Recently, DJI donated 100 drones to local agencies to help fight the Coronavirus. Republican lawmakers are now questioning if these drones are used to spy on U.S. citizens.
Last month, 100 drones were donated by DJI to 40 police, fire, and public safety organizations in 21 states as part of the US Disaster Relief Program to help fight COVID-19.
Republicans on the House Judiciary Committee now demand to know from the Department of Homeland Security how these drones are being used.
For the last few years, DJI has strongly denied that their unmanned aircraft were used for spying purposes. However, that hasn't stopped several federal agencies from expressing concerns, reports Bloomberg.
In a letter, the Republican lawmakers wrote that:
"In response to the coronavirus epidemic, DJI has donated drones to state and local law enforcement entities in the United States to purportedly assist with social distancing enforcement. Although federal law enforcement agencies have warned of potential information security concerns with DJI drones, it is not clear whether state and local law enforcement agencies are fully aware of these issues."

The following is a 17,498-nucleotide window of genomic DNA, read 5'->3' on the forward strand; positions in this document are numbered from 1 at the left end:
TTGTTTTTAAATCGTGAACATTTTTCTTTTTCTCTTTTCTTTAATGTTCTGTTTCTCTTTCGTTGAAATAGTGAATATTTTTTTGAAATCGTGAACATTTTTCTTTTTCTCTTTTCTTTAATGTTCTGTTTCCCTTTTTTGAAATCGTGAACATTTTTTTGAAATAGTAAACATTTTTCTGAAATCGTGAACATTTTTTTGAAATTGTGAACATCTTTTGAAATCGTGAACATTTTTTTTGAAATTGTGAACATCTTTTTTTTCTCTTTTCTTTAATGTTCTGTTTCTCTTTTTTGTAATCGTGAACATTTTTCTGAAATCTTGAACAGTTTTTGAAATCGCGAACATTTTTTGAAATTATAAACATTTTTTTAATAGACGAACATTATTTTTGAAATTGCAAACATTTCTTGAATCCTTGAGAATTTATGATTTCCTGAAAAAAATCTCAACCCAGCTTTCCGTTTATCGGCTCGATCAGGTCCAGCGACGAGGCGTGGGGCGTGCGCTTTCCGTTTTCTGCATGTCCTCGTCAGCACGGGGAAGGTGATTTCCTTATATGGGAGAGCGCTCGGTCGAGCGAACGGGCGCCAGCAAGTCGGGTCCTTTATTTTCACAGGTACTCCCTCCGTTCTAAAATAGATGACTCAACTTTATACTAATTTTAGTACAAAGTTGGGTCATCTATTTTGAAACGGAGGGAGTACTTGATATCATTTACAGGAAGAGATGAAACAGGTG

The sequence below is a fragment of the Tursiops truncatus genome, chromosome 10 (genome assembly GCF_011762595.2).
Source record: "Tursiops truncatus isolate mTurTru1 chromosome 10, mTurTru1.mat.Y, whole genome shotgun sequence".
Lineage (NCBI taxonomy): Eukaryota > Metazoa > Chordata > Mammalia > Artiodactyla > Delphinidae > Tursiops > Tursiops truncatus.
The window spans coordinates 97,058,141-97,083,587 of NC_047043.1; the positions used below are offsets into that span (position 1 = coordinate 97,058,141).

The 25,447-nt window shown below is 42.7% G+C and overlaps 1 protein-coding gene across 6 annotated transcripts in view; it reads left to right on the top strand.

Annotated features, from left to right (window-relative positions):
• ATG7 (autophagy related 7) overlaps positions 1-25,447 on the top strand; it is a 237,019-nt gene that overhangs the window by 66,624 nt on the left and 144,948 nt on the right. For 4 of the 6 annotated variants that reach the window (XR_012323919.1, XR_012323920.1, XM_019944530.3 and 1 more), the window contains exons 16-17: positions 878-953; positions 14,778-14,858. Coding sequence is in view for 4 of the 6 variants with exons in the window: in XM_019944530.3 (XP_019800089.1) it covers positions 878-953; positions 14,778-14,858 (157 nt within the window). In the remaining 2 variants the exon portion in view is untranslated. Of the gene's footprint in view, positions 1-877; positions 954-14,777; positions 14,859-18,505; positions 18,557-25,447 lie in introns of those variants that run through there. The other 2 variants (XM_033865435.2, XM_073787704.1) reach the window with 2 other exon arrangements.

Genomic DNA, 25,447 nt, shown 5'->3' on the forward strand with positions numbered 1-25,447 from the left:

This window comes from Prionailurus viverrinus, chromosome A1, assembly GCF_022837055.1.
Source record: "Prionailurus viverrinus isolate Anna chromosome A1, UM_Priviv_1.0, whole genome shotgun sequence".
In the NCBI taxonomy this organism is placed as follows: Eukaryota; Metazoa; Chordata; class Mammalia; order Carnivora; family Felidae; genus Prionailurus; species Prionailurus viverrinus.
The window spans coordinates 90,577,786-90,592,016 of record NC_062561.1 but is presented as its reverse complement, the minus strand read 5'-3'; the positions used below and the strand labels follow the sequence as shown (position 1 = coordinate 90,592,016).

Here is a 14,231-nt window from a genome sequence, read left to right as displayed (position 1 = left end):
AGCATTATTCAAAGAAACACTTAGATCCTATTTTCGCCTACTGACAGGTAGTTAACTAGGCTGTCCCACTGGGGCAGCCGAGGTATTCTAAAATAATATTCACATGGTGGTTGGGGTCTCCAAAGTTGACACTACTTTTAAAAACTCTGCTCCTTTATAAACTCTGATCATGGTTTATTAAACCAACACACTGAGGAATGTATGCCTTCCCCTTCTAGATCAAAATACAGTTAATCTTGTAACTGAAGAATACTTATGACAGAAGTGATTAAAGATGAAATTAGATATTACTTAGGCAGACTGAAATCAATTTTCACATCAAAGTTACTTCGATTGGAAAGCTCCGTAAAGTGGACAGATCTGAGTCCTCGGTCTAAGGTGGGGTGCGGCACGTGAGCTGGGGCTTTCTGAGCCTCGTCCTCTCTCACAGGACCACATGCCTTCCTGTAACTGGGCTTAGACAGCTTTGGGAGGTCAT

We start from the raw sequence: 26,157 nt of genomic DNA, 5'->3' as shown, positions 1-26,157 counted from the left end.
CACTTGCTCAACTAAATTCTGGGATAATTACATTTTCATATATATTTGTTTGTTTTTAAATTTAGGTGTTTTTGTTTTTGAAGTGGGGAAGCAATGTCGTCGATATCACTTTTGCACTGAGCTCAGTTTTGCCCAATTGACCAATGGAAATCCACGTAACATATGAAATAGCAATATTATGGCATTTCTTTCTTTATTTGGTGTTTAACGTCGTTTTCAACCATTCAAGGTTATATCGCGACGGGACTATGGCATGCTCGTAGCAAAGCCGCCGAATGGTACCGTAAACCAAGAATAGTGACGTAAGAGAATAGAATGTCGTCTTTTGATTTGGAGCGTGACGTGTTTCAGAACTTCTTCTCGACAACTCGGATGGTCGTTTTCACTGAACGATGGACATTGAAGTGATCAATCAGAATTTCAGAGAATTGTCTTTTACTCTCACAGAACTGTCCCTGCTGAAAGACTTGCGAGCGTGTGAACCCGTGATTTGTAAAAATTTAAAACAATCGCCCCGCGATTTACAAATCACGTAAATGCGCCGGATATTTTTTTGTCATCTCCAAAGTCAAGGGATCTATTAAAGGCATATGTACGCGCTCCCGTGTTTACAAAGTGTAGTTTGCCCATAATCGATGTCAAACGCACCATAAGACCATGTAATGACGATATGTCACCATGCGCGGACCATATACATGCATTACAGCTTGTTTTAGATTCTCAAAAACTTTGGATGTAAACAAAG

The letter, that was signed by Ohio Representative Jim Jordan, the ranking Republican on the Judiciary Committee, and 13 other lawmakers, requests that information needs to be provided as soon as possible but no later than 5:00 p.m. on May 27th, 2020.
The drones were donated by DJI to the local safety agencies to help fight the spreading coronavirus and to protect first responders and citizens. In a statement, the drone maker said that:
“False claims that our drones spy on people or send data to China actually risk interfering with public safety efforts to protect people and communities."
DJI had sent a letter from April 21st to all recipients stressing that the drones, DJI Mavic 2 Enterprise version, met security standards for critical infrastructure. The drone maker added that any spying concerns were 'clearly motivated by political sentiment.
By Haye Kesteloo
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